"If you remember basic chemistry, you know that covalent bonds are very strong. You can bind hydrogen, but you cannot take it out," he said. "And on the other extreme is weak physisorption. The molecules don't form chemical bonds. They're just exhibiting a weak attraction through the van der Waals force.

"Kubas interaction is in the middle and gives the right kind of binding so hydrogen can be stored and, if you change conditions -- heat it up a little or reduce pressure -- it can be taken out. You want the framework to be like a fuel tank."

Kubas allows for reversible storage of hydrogen in ambient conditions -- ranging from well above to well below room temperature -- and that would make metallacarborane materials highly attractive for everyday use, Yakobson said. Physisorption of hydrogen by the carbon matrix, already demonstrated, would also occur at a much lower percentage, which would be a bit of a bonus, he said.

Other studies have demonstrated how to make carborane-based MOFs. "That means they can already make three-dimensional frameworks of material that are still accessible to gas. This is very encouraging to us," Yakobson said. "There are many papers where people analyze a cluster and say, 'Oh, this will also absorb a ,' but that's not useful. One cluster is nothing.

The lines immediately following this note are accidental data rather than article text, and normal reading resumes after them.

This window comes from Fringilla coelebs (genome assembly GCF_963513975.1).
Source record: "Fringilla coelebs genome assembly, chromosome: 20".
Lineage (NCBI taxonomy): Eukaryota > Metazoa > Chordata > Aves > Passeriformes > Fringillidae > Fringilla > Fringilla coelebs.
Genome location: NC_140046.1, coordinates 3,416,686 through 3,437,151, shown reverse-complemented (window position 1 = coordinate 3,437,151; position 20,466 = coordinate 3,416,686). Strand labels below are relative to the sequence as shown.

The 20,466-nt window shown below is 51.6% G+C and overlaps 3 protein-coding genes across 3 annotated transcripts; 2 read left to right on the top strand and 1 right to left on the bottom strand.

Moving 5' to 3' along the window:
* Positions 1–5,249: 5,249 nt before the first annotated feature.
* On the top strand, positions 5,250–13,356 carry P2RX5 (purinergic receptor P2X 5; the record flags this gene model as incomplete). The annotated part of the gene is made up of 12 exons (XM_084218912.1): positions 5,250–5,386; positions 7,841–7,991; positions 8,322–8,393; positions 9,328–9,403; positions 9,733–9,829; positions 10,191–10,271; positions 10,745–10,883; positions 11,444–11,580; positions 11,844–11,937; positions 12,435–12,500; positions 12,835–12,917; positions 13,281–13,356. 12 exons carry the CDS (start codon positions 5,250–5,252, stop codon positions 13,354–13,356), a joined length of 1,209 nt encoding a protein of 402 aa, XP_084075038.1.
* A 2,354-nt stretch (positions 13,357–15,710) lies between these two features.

"But if chemists can synthesize this particular framework with metallacarborane as an element, this may become a reality."

Explore further: Brookhaven Scientists Working Toward Practical Hydrogen-Storage Materials

More information: pubs.acs.org/doi/abs/10.1021/ja104544s

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5 / 5 (2) Sep 30, 2010
So, 8.8% hydrogen, which means the bare material would have an energy density of 10.56 MJ/kg.

Taking into account the differences in use, one gets roughly 5 MJ/kg out of the hydrogen and 15 MJ/kg out of gasoline. For the same weight in "fuel", the gasoline powered car still goes three times further.

Compared to today's lithium batteries, the energy density would be about tenfold, so instead of 550 kg of batteries, you'd have a 55 kg tank of MOF.

The downside is that the hydrogen system would use 3-4 times as much energy as the battery electric vehicle, and only slightly less than the gasoline powered vehicle, and consume vast amounts of clean water in the hydrogen production stage.